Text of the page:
A recent article in Law360, the LexisNexis media platform, provides a breakdown of Hunton & Williams LLP’s recent $34 million settlement over its involvement in Allen Stanford’s $7 billion Ponzi scheme. Thomas Ajamie analyzes the settlement.
As it has widely been reported, Stanford’s scheme involved the sale of billions of dollars in fraudulent certificates of deposit that was facilitated by a network of law firms, including Hunton & Williams. The settlement was related to one of multiple lawsuits that were filed in the wake of the 2009 collapse of Stanford International Bank and other Stanford-controlled entities.
In this case, the bank’s court-appointed receiver, Ralph Janvey, accused Hunton and former partner Carlos Loumiet, of facilitating the scheme in a number of ways including (1) structuring transactions for billions in fraudulent CDs, (2) manipulating government officials, and (3) shielding Stanford from regulatory scrutiny.
Mr. Janvey’s original complaint, filed in 2012, also alleged that Loumiet was deeply involved in the scheme not only in his role at Hunton & WIlliams, but also at Hunton’s co-defendant in the this case, Greenberg Traurig LLP, where Loumiet represent Stanford for years before joining Hunton and Williams. It is important to note, however, that Loumiet was not a party to the suit.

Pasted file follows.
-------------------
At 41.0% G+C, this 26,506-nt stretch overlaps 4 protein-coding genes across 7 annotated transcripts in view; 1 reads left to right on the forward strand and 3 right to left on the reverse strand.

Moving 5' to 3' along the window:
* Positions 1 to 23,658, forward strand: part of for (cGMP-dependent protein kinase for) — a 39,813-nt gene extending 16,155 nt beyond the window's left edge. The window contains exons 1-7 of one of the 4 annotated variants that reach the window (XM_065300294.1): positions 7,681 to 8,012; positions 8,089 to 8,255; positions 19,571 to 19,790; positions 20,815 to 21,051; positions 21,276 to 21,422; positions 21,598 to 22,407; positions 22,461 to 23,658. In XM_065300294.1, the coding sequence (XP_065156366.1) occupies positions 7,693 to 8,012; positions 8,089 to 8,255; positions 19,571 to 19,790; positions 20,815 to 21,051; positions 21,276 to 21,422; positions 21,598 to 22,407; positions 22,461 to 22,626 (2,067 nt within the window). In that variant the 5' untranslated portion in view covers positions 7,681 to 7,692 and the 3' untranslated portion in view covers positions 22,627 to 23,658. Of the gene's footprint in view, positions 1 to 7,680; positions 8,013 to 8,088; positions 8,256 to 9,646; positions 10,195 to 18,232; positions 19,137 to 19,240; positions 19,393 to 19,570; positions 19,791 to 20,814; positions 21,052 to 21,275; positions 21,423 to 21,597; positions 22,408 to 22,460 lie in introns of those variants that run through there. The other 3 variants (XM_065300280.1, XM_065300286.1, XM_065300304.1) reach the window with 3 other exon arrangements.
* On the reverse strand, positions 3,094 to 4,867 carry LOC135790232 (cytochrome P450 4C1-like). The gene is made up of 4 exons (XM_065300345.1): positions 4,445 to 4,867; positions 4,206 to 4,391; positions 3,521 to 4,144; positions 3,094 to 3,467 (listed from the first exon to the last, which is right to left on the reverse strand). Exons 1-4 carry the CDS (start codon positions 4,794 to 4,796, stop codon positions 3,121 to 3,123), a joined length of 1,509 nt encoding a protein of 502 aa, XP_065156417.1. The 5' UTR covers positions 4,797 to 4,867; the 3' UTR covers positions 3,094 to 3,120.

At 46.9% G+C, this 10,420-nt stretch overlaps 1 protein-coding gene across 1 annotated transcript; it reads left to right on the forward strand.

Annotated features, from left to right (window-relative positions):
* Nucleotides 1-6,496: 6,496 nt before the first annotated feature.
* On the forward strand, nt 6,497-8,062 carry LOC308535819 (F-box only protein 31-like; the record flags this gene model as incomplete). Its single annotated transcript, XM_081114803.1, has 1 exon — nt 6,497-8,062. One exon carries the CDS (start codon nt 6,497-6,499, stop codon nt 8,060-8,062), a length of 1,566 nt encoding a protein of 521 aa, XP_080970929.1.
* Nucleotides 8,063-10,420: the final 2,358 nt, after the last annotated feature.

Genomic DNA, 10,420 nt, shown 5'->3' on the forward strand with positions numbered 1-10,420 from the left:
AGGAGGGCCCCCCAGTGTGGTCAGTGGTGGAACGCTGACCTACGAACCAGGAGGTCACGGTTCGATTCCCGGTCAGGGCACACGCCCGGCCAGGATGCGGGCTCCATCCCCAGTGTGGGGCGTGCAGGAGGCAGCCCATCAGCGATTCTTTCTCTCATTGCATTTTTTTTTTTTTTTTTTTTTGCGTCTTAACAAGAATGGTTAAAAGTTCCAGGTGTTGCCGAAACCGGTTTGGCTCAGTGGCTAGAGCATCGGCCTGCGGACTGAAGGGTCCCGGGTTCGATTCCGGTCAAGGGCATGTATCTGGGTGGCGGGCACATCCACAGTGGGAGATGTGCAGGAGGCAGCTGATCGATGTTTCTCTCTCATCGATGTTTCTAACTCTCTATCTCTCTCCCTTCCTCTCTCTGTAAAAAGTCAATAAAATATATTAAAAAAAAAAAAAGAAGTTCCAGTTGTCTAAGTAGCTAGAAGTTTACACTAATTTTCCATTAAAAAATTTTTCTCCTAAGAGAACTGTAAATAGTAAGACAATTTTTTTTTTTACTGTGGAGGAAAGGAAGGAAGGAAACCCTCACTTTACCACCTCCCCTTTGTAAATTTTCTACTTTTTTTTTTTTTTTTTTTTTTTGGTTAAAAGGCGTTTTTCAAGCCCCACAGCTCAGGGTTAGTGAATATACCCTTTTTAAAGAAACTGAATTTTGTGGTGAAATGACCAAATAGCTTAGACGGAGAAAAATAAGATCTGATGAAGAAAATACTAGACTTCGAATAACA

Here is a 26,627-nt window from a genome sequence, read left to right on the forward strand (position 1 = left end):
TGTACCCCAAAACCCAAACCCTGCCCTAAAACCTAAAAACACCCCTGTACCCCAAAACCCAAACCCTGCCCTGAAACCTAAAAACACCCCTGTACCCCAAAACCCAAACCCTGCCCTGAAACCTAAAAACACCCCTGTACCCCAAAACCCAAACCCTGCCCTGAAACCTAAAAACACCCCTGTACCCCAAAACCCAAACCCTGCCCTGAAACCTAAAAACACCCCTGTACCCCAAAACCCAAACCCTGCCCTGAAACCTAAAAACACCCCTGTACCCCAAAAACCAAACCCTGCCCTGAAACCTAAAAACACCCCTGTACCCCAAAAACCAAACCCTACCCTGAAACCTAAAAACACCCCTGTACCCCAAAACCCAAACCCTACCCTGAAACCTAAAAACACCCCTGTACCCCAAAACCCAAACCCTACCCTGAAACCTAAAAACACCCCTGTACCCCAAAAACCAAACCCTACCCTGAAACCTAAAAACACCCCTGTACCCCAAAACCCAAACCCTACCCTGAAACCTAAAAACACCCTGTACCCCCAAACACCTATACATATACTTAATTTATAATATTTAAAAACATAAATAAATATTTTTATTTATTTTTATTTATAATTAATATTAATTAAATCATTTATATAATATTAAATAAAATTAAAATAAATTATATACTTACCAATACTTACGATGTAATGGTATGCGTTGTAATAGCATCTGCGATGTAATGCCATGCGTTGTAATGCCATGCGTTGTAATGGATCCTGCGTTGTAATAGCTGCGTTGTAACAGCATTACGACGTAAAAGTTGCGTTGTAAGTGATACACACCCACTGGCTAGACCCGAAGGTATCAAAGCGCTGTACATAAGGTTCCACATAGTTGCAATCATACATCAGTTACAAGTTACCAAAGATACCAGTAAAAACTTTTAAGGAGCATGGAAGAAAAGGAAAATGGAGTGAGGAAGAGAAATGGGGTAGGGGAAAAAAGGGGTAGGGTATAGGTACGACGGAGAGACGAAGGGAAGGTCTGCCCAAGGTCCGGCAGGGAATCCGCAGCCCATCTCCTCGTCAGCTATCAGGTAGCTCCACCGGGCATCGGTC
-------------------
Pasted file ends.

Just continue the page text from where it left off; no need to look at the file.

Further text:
The proposed global settlement, pending approval by a Texas district court judge, is for any and all claims against the firm regarding any liability relative to numerous defunct Stanford entities.
The claims against Greenberg are not covered in this settlement, and the firm may have larger exposure since Loumiet was with that firm for a longer period of time
Additionally the settlement includes significant legal protections for Loumiet. First, there is a mutual covenant between Loumiet and the releasing parties not to bring additional claims against each other. Further, Loumiet has agreed to respond to discovery requests and depositions in the suit against Greenberg, and to be available to testify at hearings or at trial.
Tom Ajamie’s Analysis
In the Law360 article, Mr. Ajamie notes that the protections for Loumiet do not bode well for Greenberg:
“If the receiver has someone who knows everything that happened and everyone involved, that’s not good for Greenberg,” he said. “It appears like he’s going to assist the receiver in building a case against the firm, and they should be concerned.”
Tom represented Walston Houston Galleria Office LP in a Stanford-related conflict of interest case against Andrews Kurth LLP. While the outcome of the litigation against Greenberg is unclear at this time, the Hunton settlement is another significant step in resolving the Stanford affair. The settlement also dovetails with Ajamie LLP’s well-earned reputation for obtaining large recoveries for victims of financial fraud at trials and arbitrations.